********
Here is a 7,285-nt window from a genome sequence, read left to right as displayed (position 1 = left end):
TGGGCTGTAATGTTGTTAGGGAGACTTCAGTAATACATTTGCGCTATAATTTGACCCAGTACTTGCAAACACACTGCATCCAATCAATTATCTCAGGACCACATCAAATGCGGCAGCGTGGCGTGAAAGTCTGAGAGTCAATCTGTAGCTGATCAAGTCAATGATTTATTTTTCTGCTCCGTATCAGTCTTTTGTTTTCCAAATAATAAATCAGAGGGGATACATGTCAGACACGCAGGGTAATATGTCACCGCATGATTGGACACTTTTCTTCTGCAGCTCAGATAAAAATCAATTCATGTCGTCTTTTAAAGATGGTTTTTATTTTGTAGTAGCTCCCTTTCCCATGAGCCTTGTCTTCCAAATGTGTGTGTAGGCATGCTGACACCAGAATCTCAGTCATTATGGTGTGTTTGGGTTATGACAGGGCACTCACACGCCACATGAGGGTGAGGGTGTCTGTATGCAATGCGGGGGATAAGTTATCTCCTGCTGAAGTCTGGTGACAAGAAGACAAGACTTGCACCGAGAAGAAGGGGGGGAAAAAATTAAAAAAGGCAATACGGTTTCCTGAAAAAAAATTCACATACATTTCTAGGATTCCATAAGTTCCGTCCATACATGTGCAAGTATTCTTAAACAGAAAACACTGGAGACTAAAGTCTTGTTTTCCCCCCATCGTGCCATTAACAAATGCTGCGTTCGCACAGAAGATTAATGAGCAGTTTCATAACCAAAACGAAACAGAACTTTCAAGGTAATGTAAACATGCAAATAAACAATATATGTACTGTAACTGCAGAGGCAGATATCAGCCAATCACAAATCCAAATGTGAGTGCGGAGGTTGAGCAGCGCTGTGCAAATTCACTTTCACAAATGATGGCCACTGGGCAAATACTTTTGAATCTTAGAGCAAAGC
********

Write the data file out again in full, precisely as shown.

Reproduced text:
Here is a 7,285-nt window from a genome sequence, read left to right as displayed (position 1 = left end):
TGGGCTGTAATGTTGTTAGGGAGACTTCAGTAATACATTTGCGCTATAATTTGACCCAGTACTTGCAAACACACTGCATCCAATCAATTATCTCAGGACCACATCAAATGCGGCAGCGTGGCGTGAAAGTCTGAGAGTCAATCTGTAGCTGATCAAGTCAATGATTTATTTTTCTGCTCCGTATCAGTCTTTTGTTTTCCAAATAATAAATCAGAGGGGATACATGTCAGACACGCAGGGTAATATGTCACCGCATGATTGGACACTTTTCTTCTGCAGCTCAGATAAAAATCAATTCATGTCGTCTTTTAAAGATGGTTTTTATTTTGTAGTAGCTCCCTTTCCCATGAGCCTTGTCTTCCAAATGTGTGTGTAGGCATGCTGACACCAGAATCTCAGTCATTATGGTGTGTTTGGGTTATGACAGGGCACTCACACGCCACATGAGGGTGAGGGTGTCTGTATGCAATGCGGGGGATAAGTTATCTCCTGCTGAAGTCTGGTGACAAGAAGACAAGACTTGCACCGAGAAGAAGGGGGGGAAAAAATTAAAAAAGGCAATACGGTTTCCTGAAAAAAAATTCACATACATTTCTAGGATTCCATAAGTTCCGTCCATACATGTGCAAGTATTCTTAAACAGAAAACACTGGAGACTAAAGTCTTGTTTTCCCCCCATCGTGCCATTAACAAATGCTGCGTTCGCACAGAAGATTAATGAGCAGTTTCATAACCAAAACGAAACAGAACTTTCAAGGTAATGTAAACATGCAAATAAACAATATATGTACTGTAACTGCAGAGGCAGATATCAGCCAATCACAAATCCAAATGTGAGTGCGGAGGTTGAGCAGCGCTGTGCAAATTCACTTTCACAAATGATGGCCACTGGGCAAATACTTTTGAATCTTAGAGCAAAGC